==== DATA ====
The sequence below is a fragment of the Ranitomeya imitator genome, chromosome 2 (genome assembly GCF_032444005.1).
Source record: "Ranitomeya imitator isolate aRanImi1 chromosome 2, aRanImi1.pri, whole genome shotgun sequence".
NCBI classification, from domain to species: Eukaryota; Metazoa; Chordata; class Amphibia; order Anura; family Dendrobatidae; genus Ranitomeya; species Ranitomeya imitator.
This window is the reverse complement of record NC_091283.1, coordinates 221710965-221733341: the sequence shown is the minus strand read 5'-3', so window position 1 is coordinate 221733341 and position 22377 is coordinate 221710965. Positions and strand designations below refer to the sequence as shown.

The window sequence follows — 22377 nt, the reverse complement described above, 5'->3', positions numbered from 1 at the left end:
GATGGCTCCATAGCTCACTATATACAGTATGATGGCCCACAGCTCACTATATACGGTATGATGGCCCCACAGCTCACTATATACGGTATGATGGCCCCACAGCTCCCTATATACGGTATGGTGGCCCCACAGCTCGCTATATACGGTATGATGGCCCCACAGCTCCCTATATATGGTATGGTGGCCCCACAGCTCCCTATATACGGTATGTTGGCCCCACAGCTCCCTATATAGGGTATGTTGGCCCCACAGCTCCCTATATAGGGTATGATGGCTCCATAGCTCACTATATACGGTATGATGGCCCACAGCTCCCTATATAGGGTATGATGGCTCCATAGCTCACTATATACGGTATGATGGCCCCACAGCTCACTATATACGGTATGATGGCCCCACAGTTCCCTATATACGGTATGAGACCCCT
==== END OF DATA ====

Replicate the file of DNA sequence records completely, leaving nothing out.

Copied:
The sequence below is a fragment of the Ranitomeya imitator genome, chromosome 2 (genome assembly GCF_032444005.1).
Source record: "Ranitomeya imitator isolate aRanImi1 chromosome 2, aRanImi1.pri, whole genome shotgun sequence".
NCBI classification, from domain to species: Eukaryota; Metazoa; Chordata; class Amphibia; order Anura; family Dendrobatidae; genus Ranitomeya; species Ranitomeya imitator.
This window is the reverse complement of record NC_091283.1, coordinates 221710965-221733341: the sequence shown is the minus strand read 5'-3', so window position 1 is coordinate 221733341 and position 22377 is coordinate 221710965. Positions and strand designations below refer to the sequence as shown.

The window sequence follows — 22377 nt, the reverse complement described above, 5'->3', positions numbered from 1 at the left end:
GATGGCTCCATAGCTCACTATATACAGTATGATGGCCCACAGCTCACTATATACGGTATGATGGCCCCACAGCTCACTATATACGGTATGATGGCCCCACAGCTCCCTATATACGGTATGGTGGCCCCACAGCTCGCTATATACGGTATGATGGCCCCACAGCTCCCTATATATGGTATGGTGGCCCCACAGCTCCCTATATACGGTATGTTGGCCCCACAGCTCCCTATATAGGGTATGTTGGCCCCACAGCTCCCTATATAGGGTATGATGGCTCCATAGCTCACTATATACGGTATGATGGCCCACAGCTCCCTATATAGGGTATGATGGCTCCATAGCTCACTATATACGGTATGATGGCCCCACAGCTCACTATATACGGTATGATGGCCCCACAGTTCCCTATATACGGTATGAGACCCCT